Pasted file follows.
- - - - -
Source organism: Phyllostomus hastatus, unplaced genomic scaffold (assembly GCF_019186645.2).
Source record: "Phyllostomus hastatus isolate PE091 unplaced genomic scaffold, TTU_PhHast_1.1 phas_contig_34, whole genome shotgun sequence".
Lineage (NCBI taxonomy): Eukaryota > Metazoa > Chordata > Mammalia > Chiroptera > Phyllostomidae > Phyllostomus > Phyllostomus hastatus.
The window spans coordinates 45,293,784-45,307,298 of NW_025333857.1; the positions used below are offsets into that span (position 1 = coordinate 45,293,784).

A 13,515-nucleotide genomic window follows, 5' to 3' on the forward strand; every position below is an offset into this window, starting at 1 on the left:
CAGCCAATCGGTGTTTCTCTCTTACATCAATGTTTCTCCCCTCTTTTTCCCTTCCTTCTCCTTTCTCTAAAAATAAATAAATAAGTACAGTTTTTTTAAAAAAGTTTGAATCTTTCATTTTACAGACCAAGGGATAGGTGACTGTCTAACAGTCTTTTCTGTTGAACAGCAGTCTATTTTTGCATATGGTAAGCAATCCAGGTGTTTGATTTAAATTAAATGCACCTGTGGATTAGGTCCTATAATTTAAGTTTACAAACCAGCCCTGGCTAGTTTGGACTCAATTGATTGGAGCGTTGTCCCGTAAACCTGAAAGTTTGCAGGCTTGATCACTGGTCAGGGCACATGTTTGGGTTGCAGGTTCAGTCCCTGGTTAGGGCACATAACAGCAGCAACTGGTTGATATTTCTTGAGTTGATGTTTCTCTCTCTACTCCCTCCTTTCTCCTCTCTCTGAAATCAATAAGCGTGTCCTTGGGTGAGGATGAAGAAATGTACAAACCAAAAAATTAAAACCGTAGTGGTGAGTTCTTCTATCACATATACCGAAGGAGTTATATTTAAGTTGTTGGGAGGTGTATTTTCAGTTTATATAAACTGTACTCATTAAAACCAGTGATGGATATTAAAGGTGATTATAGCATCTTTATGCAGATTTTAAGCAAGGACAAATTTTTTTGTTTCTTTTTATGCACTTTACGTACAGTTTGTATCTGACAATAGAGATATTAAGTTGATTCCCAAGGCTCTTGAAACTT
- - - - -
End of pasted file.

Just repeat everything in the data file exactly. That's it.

Source organism: Phyllostomus hastatus, unplaced genomic scaffold (assembly GCF_019186645.2).
Source record: "Phyllostomus hastatus isolate PE091 unplaced genomic scaffold, TTU_PhHast_1.1 phas_contig_34, whole genome shotgun sequence".
Lineage (NCBI taxonomy): Eukaryota > Metazoa > Chordata > Mammalia > Chiroptera > Phyllostomidae > Phyllostomus > Phyllostomus hastatus.
The window spans coordinates 45,293,784-45,307,298 of NW_025333857.1; the positions used below are offsets into that span (position 1 = coordinate 45,293,784).

A 13,515-nucleotide genomic window follows, 5' to 3' on the forward strand; every position below is an offset into this window, starting at 1 on the left:
CAGCCAATCGGTGTTTCTCTCTTACATCAATGTTTCTCCCCTCTTTTTCCCTTCCTTCTCCTTTCTCTAAAAATAAATAAATAAGTACAGTTTTTTTAAAAAAGTTTGAATCTTTCATTTTACAGACCAAGGGATAGGTGACTGTCTAACAGTCTTTTCTGTTGAACAGCAGTCTATTTTTGCATATGGTAAGCAATCCAGGTGTTTGATTTAAATTAAATGCACCTGTGGATTAGGTCCTATAATTTAAGTTTACAAACCAGCCCTGGCTAGTTTGGACTCAATTGATTGGAGCGTTGTCCCGTAAACCTGAAAGTTTGCAGGCTTGATCACTGGTCAGGGCACATGTTTGGGTTGCAGGTTCAGTCCCTGGTTAGGGCACATAACAGCAGCAACTGGTTGATATTTCTTGAGTTGATGTTTCTCTCTCTACTCCCTCCTTTCTCCTCTCTCTGAAATCAATAAGCGTGTCCTTGGGTGAGGATGAAGAAATGTACAAACCAAAAAATTAAAACCGTAGTGGTGAGTTCTTCTATCACATATACCGAAGGAGTTATATTTAAGTTGTTGGGAGGTGTATTTTCAGTTTATATAAACTGTACTCATTAAAACCAGTGATGGATATTAAAGGTGATTATAGCATCTTTATGCAGATTTTAAGCAAGGACAAATTTTTTTGTTTCTTTTTATGCACTTTACGTACAGTTTGTATCTGACAATAGAGATATTAAGTTGATTCCCAAGGCTCTTGAAACTT